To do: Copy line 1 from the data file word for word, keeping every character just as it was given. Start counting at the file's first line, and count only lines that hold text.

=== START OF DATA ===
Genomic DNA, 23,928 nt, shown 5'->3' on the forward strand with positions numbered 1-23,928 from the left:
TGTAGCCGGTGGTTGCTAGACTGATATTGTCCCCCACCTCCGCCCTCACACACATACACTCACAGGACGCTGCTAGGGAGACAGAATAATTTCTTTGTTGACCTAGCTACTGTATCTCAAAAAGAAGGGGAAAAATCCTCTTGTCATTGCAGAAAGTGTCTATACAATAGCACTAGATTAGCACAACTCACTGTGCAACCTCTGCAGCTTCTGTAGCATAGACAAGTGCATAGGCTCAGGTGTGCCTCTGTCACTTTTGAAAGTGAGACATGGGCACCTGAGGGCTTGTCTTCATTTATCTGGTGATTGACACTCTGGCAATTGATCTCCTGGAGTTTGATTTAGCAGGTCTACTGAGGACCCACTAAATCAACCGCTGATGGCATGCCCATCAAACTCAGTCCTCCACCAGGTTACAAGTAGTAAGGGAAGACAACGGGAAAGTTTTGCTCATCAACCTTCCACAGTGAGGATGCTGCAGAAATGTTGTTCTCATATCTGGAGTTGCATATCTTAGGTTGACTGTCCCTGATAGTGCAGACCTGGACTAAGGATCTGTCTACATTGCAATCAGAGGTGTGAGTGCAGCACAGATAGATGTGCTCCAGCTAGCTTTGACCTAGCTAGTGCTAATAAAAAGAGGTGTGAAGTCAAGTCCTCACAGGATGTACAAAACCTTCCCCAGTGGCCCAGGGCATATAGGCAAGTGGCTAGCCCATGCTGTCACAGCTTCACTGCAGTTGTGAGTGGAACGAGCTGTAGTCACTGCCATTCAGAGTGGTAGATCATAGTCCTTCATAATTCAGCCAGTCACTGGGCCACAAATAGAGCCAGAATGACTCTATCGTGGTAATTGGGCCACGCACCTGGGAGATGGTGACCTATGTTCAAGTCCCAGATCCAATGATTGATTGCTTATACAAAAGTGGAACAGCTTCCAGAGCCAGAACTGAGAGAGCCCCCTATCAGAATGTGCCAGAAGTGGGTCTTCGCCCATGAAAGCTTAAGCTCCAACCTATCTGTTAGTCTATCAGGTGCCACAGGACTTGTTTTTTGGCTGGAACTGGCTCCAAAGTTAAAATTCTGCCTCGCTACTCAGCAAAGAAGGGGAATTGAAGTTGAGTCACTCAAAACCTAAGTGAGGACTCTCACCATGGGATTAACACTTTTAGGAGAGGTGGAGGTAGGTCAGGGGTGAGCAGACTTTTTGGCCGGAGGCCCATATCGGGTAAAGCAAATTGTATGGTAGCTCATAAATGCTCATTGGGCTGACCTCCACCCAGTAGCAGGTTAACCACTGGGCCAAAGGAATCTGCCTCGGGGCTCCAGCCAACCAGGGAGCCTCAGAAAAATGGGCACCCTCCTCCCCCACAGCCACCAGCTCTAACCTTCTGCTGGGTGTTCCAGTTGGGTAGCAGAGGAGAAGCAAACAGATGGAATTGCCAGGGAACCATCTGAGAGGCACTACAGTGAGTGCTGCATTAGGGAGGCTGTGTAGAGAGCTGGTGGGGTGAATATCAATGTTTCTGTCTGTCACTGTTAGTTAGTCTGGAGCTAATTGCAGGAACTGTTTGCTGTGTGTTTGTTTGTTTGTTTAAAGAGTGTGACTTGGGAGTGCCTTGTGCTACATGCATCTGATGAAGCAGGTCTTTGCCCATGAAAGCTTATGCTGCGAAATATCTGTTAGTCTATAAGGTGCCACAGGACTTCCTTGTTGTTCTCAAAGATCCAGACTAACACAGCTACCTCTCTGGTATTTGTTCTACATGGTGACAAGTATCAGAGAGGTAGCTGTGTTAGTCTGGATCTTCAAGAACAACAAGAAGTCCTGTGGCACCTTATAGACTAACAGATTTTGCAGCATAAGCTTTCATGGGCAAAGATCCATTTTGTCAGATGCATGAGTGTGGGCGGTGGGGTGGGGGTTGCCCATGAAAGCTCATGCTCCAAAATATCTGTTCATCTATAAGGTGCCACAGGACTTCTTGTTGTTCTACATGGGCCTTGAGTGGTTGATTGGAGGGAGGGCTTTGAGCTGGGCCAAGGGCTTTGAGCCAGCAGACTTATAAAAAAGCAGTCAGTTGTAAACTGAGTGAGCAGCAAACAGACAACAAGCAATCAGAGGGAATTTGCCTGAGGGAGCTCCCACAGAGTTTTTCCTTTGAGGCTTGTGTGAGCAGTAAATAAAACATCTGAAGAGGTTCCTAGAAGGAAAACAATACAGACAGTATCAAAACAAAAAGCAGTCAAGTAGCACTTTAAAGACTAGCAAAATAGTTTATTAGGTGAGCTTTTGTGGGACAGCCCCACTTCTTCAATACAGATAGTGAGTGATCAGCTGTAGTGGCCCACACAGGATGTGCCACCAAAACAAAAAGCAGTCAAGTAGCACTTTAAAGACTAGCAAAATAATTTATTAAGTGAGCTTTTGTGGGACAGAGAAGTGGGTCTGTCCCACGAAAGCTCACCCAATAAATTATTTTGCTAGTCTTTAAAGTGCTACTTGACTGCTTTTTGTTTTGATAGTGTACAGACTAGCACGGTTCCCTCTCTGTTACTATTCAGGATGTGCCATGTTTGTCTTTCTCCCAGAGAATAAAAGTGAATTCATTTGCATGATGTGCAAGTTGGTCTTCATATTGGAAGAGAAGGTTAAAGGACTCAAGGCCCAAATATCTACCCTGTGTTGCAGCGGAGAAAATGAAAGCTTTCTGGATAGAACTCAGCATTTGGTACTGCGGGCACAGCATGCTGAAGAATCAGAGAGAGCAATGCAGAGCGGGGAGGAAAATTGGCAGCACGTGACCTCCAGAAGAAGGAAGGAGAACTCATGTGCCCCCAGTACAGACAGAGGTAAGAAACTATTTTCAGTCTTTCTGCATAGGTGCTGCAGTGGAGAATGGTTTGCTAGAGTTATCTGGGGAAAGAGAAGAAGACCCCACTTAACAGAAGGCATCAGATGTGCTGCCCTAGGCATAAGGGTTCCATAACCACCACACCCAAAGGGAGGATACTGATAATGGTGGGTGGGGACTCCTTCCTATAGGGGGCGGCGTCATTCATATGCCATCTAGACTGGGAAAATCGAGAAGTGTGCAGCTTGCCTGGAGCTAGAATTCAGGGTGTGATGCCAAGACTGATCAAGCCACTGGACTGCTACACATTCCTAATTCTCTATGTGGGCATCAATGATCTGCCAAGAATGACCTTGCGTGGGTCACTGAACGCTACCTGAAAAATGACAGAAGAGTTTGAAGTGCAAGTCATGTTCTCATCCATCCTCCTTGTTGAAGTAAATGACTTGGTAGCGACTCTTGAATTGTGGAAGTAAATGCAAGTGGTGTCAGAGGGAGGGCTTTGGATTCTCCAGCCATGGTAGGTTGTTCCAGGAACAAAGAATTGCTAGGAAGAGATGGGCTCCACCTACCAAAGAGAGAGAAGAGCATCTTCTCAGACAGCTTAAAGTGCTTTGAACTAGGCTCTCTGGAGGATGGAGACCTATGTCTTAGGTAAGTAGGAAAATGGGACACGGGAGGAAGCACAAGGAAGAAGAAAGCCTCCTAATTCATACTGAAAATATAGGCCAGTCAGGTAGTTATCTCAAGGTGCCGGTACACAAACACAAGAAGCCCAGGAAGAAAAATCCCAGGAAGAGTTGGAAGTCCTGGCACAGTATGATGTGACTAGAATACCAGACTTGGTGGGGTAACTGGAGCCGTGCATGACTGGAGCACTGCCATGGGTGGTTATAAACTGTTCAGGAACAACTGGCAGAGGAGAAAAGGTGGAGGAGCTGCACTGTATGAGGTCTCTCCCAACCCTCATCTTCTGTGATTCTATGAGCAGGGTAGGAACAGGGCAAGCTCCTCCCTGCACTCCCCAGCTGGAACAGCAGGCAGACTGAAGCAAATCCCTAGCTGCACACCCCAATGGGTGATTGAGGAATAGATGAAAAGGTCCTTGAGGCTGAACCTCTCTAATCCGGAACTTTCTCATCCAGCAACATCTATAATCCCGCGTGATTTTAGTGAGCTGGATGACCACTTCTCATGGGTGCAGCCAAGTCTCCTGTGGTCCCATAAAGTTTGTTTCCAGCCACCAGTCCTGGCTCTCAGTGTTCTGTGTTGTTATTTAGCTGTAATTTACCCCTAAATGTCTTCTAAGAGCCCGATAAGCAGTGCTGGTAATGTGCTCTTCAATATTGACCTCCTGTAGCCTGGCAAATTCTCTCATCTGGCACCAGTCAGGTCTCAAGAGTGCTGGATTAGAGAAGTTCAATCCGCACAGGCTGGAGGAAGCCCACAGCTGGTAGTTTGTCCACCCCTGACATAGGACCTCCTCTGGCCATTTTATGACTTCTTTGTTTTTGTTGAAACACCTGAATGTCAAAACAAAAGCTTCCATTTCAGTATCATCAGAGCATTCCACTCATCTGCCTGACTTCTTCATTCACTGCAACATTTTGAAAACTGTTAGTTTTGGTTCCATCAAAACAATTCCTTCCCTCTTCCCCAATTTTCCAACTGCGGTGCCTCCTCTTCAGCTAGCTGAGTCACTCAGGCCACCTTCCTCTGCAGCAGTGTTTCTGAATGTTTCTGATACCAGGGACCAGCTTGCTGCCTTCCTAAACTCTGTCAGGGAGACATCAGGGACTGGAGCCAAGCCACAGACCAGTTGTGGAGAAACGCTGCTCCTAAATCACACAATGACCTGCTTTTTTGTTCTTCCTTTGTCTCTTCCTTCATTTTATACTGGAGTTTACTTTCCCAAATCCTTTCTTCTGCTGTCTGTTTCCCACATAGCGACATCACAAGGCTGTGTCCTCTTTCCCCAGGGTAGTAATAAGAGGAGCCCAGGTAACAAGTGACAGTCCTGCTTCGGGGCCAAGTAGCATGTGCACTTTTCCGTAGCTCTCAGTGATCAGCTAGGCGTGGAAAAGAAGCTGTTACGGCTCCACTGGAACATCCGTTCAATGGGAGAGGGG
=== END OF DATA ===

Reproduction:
Genomic DNA, 23,928 nt, shown 5'->3' on the forward strand with positions numbered 1-23,928 from the left: